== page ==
- The likes and dislikes section has some sort of bizarre “sensitive” thing in it, like “I love Oprah.”
- The profile disappears in a few days or even a few hours after contact.
Really, who falls for this crap? It seems to me anyone who is computer literate enough to get onto an internet dating site has got to be savvy enough to identify a Nigerian scam.
After my tenth or so interaction, I decided to test my theory and to see how the scam unfolded. I wanted to see how much information the scammer would reveal, or if I could trip him up. I also wanted to check for chatbots. So I engaged in a conversation. Two interesting things happened. First, I eventually challenged him so that he was off guard, and I basically said, “Your script is the same.” I listed the giveaways. “You’re obvious. You’re stupid. You need to mix it up some. Why is it that you people always want to go to Yahoo. What’s up with Yahoo anyway?” I really do want an answer to that question.
During this conversation, I reported the user profile ID to Match and it returned a message saying no such profile existed. Now, that concerned me. How could this person be chatting if the profile didn’t exist? I thought maybe there’s a spoof program or a hack? The Match help desk people were jerks about it. They followed their own script, basically advising me how to avoid getting scammed and warning me off of giving money or personal information. So, while I tell them I’m scam hunting and that a nonexistent member is chatting with me, they’re telling me not to send personal information. Does anyone see a problem in that????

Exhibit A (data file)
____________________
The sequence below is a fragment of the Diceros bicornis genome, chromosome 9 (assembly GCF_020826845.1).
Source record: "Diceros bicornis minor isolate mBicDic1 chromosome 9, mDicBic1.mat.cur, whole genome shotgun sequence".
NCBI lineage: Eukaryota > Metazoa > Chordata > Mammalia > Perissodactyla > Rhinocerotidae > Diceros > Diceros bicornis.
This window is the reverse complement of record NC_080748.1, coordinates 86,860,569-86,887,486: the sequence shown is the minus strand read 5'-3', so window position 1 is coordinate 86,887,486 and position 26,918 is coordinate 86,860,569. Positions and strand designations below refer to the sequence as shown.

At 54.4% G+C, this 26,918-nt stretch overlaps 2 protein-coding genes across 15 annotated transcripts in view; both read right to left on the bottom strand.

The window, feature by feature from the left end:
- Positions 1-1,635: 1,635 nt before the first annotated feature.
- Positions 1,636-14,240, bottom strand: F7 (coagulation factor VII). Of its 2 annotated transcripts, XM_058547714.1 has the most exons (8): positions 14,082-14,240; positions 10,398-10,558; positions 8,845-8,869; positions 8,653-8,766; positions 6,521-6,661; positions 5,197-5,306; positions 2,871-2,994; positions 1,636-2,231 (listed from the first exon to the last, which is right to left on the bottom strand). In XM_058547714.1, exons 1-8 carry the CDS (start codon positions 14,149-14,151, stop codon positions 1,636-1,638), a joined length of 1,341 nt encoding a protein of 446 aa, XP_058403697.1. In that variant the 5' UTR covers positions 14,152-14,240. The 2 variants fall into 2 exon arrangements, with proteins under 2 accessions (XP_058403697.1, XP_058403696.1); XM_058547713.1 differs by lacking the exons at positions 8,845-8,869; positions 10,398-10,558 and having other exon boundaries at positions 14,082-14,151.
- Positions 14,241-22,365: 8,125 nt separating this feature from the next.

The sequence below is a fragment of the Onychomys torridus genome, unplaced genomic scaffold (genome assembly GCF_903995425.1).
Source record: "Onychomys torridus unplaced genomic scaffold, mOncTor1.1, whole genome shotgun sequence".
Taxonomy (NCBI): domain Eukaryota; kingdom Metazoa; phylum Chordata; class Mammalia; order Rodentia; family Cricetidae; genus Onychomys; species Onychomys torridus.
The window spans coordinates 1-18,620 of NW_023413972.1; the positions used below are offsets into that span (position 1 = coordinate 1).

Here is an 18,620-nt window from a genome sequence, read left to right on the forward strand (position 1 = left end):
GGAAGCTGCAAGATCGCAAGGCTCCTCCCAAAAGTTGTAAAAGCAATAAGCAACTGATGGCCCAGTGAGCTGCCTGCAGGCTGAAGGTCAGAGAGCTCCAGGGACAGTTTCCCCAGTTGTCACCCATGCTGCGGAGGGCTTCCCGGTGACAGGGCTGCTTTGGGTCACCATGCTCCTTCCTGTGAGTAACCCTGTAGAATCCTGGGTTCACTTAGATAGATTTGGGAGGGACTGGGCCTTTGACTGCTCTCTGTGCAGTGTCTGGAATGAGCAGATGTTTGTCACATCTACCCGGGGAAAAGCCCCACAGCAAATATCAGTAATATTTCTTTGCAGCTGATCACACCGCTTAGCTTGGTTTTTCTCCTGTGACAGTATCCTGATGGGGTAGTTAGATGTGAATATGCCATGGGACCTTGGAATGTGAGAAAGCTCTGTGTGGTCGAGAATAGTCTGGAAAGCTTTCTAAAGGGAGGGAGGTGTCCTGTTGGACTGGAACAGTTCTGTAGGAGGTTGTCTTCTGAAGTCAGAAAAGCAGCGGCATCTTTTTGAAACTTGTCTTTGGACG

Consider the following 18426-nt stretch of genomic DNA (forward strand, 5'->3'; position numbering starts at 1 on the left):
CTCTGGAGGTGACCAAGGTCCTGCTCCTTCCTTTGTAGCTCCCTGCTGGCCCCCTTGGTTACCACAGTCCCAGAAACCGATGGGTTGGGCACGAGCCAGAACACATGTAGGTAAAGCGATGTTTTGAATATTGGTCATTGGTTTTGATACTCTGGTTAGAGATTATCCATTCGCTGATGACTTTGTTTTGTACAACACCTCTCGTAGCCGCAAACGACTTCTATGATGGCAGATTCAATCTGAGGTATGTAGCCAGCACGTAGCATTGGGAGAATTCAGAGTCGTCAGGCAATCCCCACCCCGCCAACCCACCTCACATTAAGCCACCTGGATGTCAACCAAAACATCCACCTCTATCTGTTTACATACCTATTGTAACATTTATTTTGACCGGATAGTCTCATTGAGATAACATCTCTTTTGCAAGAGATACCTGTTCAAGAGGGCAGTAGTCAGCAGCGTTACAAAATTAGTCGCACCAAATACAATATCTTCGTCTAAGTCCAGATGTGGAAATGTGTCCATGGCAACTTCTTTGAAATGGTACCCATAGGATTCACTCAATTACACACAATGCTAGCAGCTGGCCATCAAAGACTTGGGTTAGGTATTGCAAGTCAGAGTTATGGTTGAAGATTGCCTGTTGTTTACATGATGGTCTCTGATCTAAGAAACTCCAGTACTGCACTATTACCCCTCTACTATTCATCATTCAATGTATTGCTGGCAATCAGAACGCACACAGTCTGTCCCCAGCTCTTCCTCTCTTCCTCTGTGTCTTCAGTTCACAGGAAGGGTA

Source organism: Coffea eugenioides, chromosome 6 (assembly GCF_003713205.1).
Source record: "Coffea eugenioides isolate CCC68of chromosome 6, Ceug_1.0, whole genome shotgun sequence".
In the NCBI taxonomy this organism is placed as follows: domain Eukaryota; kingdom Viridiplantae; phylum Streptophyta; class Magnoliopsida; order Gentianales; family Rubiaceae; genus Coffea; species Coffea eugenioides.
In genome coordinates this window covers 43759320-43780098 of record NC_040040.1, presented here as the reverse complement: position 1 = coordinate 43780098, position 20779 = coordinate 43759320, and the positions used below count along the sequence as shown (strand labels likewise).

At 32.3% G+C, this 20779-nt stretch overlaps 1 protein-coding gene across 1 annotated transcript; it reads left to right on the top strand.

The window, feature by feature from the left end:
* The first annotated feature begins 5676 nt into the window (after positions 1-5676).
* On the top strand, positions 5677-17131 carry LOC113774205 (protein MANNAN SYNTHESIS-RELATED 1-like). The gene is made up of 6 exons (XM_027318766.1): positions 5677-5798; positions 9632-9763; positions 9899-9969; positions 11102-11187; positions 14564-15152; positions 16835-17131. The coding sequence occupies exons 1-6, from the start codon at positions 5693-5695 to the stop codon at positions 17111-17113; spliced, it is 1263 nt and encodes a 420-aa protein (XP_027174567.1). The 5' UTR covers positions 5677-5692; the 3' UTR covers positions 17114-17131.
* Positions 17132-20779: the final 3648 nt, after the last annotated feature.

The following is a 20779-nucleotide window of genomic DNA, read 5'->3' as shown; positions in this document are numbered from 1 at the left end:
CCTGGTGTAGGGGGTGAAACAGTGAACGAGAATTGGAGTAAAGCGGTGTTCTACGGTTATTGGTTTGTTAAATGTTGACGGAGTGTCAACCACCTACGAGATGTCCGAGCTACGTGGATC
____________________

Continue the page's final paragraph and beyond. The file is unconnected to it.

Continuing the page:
Now, while I’m on the phone with Match help desk, I’m still IMing with the scammer. He’s trying to evade me and I’m feeling mighty proud of my sleuth skills. I tell him that I discovered that his profile didn’t exist. On the phone, Match tells me he probably closed it while chatting with me (makes sense…). The scammer then says, “You no mugu…” and promptly disconnects. Perplexing. What does that mean?
Mugu is Nigerian slang or pidgin for “Big Fool.” I have to wonder what that means. Is it a compliment? Or is it an ironic statement that I am indeed a mugu after all? I triple checked my pockets to see if they got picked.
Anyway, the roommate scams are equally amusing. Apparently naive college students are actually falling for it. There are warnings specifically about this scam posted on the roommate section on Craigslist by other advertisers. It’s the old advance fee standby where the scammer overpays with a fake money order and then requests a refund.
The emails are a stitch. So, here’s the first one I received in all its ESL glory – scroll over for my commentary, like on xkcd! These emails make me laugh, really laugh.